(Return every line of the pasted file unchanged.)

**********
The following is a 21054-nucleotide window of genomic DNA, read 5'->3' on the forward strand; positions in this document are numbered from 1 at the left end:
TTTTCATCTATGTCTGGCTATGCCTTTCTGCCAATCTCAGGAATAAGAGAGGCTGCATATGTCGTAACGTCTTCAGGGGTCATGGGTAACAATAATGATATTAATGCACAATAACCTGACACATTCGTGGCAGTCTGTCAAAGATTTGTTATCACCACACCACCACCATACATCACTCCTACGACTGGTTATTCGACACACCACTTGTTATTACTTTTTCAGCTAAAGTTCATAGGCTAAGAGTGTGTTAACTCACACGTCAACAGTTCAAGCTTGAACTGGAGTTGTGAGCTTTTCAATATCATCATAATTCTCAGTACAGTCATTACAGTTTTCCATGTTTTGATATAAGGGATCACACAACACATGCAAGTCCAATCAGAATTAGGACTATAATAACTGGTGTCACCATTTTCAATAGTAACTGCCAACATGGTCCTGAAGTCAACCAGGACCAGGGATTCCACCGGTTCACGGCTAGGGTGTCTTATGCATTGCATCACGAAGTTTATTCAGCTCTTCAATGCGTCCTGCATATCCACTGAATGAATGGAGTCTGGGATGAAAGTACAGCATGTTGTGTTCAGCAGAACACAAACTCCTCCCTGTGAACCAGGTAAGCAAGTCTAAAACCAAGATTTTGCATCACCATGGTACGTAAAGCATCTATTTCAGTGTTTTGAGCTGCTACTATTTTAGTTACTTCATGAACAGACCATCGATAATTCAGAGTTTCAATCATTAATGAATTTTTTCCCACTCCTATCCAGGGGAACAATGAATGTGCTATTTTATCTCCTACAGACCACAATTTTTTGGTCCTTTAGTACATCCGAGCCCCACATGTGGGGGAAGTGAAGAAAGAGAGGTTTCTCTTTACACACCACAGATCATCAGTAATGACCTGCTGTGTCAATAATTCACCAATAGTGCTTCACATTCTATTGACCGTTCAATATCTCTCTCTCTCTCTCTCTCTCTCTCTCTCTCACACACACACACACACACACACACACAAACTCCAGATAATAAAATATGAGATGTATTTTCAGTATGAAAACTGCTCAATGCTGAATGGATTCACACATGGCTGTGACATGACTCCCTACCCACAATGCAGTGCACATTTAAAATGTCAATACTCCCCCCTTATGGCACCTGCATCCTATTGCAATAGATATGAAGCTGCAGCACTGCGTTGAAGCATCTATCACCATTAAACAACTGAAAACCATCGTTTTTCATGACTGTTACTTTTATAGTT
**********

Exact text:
The following is a 21054-nucleotide window of genomic DNA, read 5'->3' on the forward strand; positions in this document are numbered from 1 at the left end:
TTTTCATCTATGTCTGGCTATGCCTTTCTGCCAATCTCAGGAATAAGAGAGGCTGCATATGTCGTAACGTCTTCAGGGGTCATGGGTAACAATAATGATATTAATGCACAATAACCTGACACATTCGTGGCAGTCTGTCAAAGATTTGTTATCACCACACCACCACCATACATCACTCCTACGACTGGTTATTCGACACACCACTTGTTATTACTTTTTCAGCTAAAGTTCATAGGCTAAGAGTGTGTTAACTCACACGTCAACAGTTCAAGCTTGAACTGGAGTTGTGAGCTTTTCAATATCATCATAATTCTCAGTACAGTCATTACAGTTTTCCATGTTTTGATATAAGGGATCACACAACACATGCAAGTCCAATCAGAATTAGGACTATAATAACTGGTGTCACCATTTTCAATAGTAACTGCCAACATGGTCCTGAAGTCAACCAGGACCAGGGATTCCACCGGTTCACGGCTAGGGTGTCTTATGCATTGCATCACGAAGTTTATTCAGCTCTTCAATGCGTCCTGCATATCCACTGAATGAATGGAGTCTGGGATGAAAGTACAGCATGTTGTGTTCAGCAGAACACAAACTCCTCCCTGTGAACCAGGTAAGCAAGTCTAAAACCAAGATTTTGCATCACCATGGTACGTAAAGCATCTATTTCAGTGTTTTGAGCTGCTACTATTTTAGTTACTTCATGAACAGACCATCGATAATTCAGAGTTTCAATCATTAATGAATTTTTTCCCACTCCTATCCAGGGGAACAATGAATGTGCTATTTTATCTCCTACAGACCACAATTTTTTGGTCCTTTAGTACATCCGAGCCCCACATGTGGGGGAAGTGAAGAAAGAGAGGTTTCTCTTTACACACCACAGATCATCAGTAATGACCTGCTGTGTCAATAATTCACCAATAGTGCTTCACATTCTATTGACCGTTCAATATCTCTCTCTCTCTCTCTCTCTCTCTCTCTCTCACACACACACACACACACACACACACAAACTCCAGATAATAAAATATGAGATGTATTTTCAGTATGAAAACTGCTCAATGCTGAATGGATTCACACATGGCTGTGACATGACTCCCTACCCACAATGCAGTGCACATTTAAAATGTCAATACTCCCCCCTTATGGCACCTGCATCCTATTGCAATAGATATGAAGCTGCAGCACTGCGTTGAAGCATCTATCACCATTAAACAACTGAAAACCATCGTTTTTCATGACTGTTACTTTTATAGTT